The presenting member began by noting that supply and demand dynamics between the swaps market and the Treasury market can be independent. Recent drivers of the spread between swaps and Treasuries include the supply of government debt, balance sheet capacity, relative funding costs, corporate issuance hedging, pension fund demand, mortgage convexity hedging, a reduction in the use of derivatives, hedging of currency linked and curve linked notes, and quarter-end dynamics. Supply and convexity hedging were cited as the most important factors.
The presenter then stated that the collapse of swap spreads since late 2008 was likely precipitated by two events. First, the LIBOR/OIS spread hit an all time peak following the Lehman collapse and the repair of the LIBOR market has been a major driver in the compression of swap spreads (especially in the short-end). Second, Treasury increased supply, starting in October and November of 2008 with the $40 billion in tap issues and the reintroduction of the 3-year note. The rapid rise in coupon issuance continued for another year.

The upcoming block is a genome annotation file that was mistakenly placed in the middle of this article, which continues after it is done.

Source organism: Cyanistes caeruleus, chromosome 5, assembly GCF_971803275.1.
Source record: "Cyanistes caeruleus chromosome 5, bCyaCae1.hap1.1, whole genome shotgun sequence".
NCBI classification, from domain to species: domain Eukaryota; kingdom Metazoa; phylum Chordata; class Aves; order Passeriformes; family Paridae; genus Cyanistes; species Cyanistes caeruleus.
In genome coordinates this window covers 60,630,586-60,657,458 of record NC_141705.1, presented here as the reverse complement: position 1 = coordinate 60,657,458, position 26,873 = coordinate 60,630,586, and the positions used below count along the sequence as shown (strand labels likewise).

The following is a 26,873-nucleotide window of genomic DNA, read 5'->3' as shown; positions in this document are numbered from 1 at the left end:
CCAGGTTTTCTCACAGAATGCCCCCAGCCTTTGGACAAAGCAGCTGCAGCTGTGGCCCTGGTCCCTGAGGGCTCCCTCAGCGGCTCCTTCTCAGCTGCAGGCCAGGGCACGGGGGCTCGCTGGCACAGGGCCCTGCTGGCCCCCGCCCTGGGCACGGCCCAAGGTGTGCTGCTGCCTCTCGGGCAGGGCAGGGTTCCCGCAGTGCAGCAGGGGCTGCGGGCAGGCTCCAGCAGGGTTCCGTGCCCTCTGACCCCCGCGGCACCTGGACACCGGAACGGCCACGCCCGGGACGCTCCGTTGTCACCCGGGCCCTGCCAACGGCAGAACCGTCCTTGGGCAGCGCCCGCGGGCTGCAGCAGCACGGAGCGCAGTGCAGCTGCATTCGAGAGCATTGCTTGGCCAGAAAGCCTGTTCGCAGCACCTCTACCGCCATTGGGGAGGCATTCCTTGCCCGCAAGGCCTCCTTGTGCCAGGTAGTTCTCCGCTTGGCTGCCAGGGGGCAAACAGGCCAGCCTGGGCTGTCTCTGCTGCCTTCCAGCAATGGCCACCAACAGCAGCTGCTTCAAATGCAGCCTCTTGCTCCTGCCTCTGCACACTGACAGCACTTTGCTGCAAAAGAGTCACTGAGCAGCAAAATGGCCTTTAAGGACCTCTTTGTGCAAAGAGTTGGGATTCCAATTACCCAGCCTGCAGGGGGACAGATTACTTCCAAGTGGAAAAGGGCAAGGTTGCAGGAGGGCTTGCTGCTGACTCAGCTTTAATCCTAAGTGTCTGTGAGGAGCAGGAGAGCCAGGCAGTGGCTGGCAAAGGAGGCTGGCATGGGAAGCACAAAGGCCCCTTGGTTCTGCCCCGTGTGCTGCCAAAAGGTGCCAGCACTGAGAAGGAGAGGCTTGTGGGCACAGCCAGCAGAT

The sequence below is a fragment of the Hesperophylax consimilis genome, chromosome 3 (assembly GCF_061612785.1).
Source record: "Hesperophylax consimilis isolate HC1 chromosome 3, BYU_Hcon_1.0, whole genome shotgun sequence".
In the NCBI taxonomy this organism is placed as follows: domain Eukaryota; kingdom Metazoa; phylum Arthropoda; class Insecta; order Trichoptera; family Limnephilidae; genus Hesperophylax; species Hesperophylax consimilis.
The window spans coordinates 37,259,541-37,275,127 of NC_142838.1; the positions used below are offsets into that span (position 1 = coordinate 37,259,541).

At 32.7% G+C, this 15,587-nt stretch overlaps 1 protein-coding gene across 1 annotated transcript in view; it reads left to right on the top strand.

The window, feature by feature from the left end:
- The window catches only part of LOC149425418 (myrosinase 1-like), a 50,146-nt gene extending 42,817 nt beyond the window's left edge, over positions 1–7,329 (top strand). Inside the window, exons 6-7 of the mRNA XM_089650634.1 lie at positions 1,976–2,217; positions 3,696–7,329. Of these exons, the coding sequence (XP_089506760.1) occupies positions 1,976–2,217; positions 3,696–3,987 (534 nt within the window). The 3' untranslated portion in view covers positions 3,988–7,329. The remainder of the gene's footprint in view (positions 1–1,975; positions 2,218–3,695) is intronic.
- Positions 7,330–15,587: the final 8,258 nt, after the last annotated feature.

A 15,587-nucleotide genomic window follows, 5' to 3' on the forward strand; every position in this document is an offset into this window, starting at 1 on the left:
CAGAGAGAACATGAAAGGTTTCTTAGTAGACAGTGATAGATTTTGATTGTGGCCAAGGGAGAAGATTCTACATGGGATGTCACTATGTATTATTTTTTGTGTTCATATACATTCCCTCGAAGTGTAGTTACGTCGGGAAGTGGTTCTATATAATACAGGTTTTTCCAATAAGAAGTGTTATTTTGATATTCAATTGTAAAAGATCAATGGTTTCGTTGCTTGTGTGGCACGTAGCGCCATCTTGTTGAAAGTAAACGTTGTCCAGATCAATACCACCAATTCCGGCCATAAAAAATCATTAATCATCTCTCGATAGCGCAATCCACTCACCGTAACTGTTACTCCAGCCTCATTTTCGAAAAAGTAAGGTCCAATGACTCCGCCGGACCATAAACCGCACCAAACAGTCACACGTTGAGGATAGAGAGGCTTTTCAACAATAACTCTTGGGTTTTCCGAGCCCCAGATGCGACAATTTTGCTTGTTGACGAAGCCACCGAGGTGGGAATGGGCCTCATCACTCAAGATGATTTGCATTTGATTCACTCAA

The presenting member then focused on the two primary drivers of swap spreads, supply and rapid interest rate moves. The close relationship between the increase in the supply of government debt (as measured by the budget deficit as a percentage of nominal GDP) and the narrowing of swap spreads was noted. The presenter also pointed to the influence of the significant relative decline in corporate versus Treasury issuance on the level of swap spreads.
In the past, rapid moves in interest rates (as measured by the difference in rate level versus the trailing 90-day moving average) influenced the level of swap spreads through convexity hedging needs. The presenting member noted the anomalous situation this year when swap spreads narrowed during the sell-off in rates.
Regarding the recent price action at the end of March 2010 when 10-year swap spreads broke the zero barrier and turned negative, the presenter attributed the phenomenon to the following factors: quarter-end pressures on dealers to pare down balance sheet, which led to selling of Treasuries and replacement with swaps, and large swapped corporate issuance activity that left dealers with long swap spread positions.
The presenting member downplayed the possibility that fears about sovereign risk played a role in the narrowing of swap spreads and pointed to stable U.S. sovereign CDS levels during that period as evidence.